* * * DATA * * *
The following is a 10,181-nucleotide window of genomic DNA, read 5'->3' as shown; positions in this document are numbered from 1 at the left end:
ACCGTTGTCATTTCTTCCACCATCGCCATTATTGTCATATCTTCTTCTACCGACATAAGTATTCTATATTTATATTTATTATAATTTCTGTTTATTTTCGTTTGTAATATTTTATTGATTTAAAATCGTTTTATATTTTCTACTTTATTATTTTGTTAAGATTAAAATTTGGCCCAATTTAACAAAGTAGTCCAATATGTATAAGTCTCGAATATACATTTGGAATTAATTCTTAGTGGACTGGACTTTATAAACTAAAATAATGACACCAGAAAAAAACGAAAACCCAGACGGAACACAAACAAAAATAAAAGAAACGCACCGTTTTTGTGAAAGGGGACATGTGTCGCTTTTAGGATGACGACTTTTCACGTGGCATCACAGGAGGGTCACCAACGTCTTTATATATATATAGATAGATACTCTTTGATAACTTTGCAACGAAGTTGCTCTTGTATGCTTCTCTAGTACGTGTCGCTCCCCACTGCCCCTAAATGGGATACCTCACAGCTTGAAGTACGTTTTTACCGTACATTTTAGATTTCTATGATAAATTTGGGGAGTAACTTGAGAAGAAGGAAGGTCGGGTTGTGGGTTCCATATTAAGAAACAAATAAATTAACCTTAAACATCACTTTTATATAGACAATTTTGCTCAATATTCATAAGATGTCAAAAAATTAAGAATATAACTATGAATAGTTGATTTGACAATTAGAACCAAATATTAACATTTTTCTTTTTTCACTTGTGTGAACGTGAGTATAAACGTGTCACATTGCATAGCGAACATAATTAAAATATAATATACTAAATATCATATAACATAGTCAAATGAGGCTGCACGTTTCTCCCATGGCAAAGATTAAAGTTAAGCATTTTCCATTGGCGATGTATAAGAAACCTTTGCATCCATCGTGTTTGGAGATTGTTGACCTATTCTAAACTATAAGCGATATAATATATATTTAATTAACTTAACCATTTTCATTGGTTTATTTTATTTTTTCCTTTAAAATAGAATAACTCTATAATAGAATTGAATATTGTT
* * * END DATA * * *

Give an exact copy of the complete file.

The following is a 10,181-nucleotide window of genomic DNA, read 5'->3' as shown; positions in this document are numbered from 1 at the left end:
ACCGTTGTCATTTCTTCCACCATCGCCATTATTGTCATATCTTCTTCTACCGACATAAGTATTCTATATTTATATTTATTATAATTTCTGTTTATTTTCGTTTGTAATATTTTATTGATTTAAAATCGTTTTATATTTTCTACTTTATTATTTTGTTAAGATTAAAATTTGGCCCAATTTAACAAAGTAGTCCAATATGTATAAGTCTCGAATATACATTTGGAATTAATTCTTAGTGGACTGGACTTTATAAACTAAAATAATGACACCAGAAAAAAACGAAAACCCAGACGGAACACAAACAAAAATAAAAGAAACGCACCGTTTTTGTGAAAGGGGACATGTGTCGCTTTTAGGATGACGACTTTTCACGTGGCATCACAGGAGGGTCACCAACGTCTTTATATATATATAGATAGATACTCTTTGATAACTTTGCAACGAAGTTGCTCTTGTATGCTTCTCTAGTACGTGTCGCTCCCCACTGCCCCTAAATGGGATACCTCACAGCTTGAAGTACGTTTTTACCGTACATTTTAGATTTCTATGATAAATTTGGGGAGTAACTTGAGAAGAAGGAAGGTCGGGTTGTGGGTTCCATATTAAGAAACAAATAAATTAACCTTAAACATCACTTTTATATAGACAATTTTGCTCAATATTCATAAGATGTCAAAAAATTAAGAATATAACTATGAATAGTTGATTTGACAATTAGAACCAAATATTAACATTTTTCTTTTTTCACTTGTGTGAACGTGAGTATAAACGTGTCACATTGCATAGCGAACATAATTAAAATATAATATACTAAATATCATATAACATAGTCAAATGAGGCTGCACGTTTCTCCCATGGCAAAGATTAAAGTTAAGCATTTTCCATTGGCGATGTATAAGAAACCTTTGCATCCATCGTGTTTGGAGATTGTTGACCTATTCTAAACTATAAGCGATATAATATATATTTAATTAACTTAACCATTTTCATTGGTTTATTTTATTTTTTCCTTTAAAATAGAATAACTCTATAATAGAATTGAATATTGTT